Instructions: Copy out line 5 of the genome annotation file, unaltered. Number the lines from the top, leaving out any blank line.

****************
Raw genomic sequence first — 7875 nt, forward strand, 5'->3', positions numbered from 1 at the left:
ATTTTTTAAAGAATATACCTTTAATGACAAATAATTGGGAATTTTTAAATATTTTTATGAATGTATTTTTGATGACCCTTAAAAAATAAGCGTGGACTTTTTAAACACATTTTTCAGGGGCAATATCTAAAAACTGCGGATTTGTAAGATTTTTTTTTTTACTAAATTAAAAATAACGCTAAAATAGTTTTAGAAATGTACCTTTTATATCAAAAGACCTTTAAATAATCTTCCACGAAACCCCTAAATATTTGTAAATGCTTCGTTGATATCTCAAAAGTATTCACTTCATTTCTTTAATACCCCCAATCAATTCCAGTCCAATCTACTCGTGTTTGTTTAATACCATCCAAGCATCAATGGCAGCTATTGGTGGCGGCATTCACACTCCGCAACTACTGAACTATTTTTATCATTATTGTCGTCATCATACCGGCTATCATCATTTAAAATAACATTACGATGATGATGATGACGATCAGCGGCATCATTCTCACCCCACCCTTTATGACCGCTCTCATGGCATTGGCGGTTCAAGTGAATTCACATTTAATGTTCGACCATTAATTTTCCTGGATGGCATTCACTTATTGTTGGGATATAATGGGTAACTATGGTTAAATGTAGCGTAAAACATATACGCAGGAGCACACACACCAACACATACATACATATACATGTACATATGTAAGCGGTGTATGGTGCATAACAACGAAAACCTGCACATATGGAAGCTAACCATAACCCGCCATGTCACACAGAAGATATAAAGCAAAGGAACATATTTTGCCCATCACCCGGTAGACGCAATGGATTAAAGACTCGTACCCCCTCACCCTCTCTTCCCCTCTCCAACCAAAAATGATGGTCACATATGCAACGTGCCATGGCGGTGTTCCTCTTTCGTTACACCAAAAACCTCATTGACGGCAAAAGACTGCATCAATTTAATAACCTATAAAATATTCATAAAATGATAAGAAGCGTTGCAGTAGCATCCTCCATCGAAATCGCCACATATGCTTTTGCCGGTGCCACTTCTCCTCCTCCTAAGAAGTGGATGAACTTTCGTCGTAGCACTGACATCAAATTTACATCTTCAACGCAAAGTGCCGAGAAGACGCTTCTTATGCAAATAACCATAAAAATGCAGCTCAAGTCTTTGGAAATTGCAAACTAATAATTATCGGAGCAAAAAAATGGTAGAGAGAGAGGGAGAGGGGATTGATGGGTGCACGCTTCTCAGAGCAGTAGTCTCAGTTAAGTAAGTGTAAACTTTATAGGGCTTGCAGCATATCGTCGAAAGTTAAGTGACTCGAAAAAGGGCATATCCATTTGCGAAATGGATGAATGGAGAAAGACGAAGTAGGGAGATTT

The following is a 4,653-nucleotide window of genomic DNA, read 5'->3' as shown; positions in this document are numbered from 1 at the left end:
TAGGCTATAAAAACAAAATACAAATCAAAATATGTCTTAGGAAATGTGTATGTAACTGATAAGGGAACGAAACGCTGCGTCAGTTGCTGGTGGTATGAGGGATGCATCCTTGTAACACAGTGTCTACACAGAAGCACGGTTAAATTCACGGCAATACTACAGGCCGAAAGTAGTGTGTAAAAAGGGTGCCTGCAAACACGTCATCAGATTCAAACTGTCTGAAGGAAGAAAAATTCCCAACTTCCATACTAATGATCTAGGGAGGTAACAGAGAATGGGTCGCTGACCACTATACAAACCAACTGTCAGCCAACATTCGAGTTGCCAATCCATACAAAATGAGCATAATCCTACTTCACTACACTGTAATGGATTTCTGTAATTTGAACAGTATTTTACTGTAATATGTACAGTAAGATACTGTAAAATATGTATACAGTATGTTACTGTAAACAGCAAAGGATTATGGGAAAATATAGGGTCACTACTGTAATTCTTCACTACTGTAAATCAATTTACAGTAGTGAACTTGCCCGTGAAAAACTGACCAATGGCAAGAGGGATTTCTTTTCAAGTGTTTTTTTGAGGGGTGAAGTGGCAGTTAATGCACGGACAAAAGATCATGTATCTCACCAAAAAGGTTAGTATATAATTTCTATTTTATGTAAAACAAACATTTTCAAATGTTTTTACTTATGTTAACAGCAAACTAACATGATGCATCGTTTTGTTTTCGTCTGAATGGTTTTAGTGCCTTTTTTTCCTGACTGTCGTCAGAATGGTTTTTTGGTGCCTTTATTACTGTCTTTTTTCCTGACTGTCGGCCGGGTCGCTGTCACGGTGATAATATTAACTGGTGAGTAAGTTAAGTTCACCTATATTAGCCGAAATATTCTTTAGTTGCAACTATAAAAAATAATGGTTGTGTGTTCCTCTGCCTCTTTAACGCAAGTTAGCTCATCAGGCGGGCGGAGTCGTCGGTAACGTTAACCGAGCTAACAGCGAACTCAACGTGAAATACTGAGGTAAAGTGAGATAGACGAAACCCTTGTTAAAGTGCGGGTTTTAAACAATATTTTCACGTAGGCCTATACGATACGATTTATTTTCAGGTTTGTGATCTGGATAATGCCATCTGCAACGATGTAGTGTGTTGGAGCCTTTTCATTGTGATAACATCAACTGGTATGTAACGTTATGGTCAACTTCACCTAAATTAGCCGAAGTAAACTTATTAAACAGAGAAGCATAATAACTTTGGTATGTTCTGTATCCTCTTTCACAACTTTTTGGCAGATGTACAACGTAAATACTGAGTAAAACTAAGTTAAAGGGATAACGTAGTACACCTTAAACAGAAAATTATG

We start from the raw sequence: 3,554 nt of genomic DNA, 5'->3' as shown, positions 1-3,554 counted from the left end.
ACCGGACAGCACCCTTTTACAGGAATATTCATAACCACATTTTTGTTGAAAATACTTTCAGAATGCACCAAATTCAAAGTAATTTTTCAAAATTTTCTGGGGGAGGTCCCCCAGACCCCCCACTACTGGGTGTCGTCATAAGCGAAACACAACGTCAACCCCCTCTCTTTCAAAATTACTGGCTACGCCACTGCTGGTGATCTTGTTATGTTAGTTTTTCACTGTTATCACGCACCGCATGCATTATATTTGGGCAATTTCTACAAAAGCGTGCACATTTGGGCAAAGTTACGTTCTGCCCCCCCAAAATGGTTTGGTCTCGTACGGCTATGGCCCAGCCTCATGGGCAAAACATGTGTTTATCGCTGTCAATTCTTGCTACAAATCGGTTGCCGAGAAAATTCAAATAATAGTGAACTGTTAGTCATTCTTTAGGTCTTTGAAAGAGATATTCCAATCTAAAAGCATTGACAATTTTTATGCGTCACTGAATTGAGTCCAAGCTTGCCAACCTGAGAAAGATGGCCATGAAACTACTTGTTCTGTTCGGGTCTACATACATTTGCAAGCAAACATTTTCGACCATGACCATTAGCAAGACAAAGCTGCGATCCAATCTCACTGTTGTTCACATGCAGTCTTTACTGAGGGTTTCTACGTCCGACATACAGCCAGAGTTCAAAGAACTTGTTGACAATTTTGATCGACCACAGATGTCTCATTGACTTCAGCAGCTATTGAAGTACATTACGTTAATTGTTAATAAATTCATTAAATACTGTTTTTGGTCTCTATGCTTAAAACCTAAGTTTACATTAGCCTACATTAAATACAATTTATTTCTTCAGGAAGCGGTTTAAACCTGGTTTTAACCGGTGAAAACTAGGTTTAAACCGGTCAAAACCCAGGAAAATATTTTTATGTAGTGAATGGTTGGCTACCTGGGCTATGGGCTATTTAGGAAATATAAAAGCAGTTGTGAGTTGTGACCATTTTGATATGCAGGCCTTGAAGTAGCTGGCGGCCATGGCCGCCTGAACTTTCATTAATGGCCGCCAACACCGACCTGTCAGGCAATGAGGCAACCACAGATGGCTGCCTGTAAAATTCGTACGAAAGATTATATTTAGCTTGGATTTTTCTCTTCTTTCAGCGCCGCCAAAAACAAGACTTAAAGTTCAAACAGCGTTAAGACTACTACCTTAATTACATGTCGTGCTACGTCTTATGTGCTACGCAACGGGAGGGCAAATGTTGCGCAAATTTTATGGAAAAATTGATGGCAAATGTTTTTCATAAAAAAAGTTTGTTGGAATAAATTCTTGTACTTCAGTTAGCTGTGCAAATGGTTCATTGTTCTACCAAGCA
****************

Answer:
We start from the raw sequence: 3,554 nt of genomic DNA, 5'->3' as shown, positions 1-3,554 counted from the left end.